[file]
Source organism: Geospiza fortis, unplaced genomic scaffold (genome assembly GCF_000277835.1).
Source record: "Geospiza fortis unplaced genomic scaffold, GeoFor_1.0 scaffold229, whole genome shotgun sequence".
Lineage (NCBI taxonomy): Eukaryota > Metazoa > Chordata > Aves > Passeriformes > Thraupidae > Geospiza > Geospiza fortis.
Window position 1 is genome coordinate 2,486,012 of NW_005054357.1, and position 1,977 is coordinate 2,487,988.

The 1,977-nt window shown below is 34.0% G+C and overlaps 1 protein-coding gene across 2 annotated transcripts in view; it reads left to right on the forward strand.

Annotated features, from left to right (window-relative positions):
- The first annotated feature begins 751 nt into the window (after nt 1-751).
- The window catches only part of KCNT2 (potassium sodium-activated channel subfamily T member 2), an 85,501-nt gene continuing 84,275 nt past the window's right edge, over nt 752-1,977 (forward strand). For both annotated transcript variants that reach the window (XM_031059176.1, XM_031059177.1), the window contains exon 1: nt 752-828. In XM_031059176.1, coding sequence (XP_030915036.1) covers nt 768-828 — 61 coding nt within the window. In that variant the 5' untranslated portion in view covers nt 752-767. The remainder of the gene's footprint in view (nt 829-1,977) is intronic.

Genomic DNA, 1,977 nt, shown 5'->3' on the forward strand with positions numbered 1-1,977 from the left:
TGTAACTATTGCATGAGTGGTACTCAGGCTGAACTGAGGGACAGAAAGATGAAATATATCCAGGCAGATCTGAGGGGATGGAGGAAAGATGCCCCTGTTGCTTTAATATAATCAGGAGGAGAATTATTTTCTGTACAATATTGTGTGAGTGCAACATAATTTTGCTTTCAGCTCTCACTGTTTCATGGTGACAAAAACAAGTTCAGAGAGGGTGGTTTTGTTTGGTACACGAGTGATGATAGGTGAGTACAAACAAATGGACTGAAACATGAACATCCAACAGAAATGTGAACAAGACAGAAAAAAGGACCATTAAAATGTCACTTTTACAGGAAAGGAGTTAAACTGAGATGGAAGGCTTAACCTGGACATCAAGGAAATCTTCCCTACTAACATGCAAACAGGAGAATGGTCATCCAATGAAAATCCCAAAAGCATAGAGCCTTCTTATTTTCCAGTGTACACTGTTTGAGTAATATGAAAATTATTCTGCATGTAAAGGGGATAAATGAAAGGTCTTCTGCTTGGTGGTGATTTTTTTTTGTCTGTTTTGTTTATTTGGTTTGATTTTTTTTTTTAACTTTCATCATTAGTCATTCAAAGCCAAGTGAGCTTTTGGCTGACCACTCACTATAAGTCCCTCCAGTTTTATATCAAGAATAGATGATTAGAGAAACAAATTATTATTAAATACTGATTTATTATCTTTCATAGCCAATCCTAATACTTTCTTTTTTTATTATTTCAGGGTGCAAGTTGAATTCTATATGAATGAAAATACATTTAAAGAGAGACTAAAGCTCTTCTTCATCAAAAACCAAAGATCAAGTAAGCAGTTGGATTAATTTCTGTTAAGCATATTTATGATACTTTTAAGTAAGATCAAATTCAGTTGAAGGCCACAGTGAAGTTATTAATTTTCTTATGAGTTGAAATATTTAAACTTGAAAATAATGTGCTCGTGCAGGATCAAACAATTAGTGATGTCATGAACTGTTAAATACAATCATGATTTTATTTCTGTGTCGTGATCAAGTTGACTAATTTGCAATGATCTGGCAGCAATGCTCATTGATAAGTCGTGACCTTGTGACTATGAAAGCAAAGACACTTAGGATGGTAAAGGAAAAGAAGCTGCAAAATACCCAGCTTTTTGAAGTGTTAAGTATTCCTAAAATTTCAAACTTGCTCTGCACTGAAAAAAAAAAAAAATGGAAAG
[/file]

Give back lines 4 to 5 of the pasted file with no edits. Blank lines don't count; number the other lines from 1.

Window position 1 is genome coordinate 2,486,012 of NW_005054357.1, and position 1,977 is coordinate 2,487,988.

The 1,977-nt window shown below is 34.0% G+C and overlaps 1 protein-coding gene across 2 annotated transcripts in view; it reads left to right on the forward strand.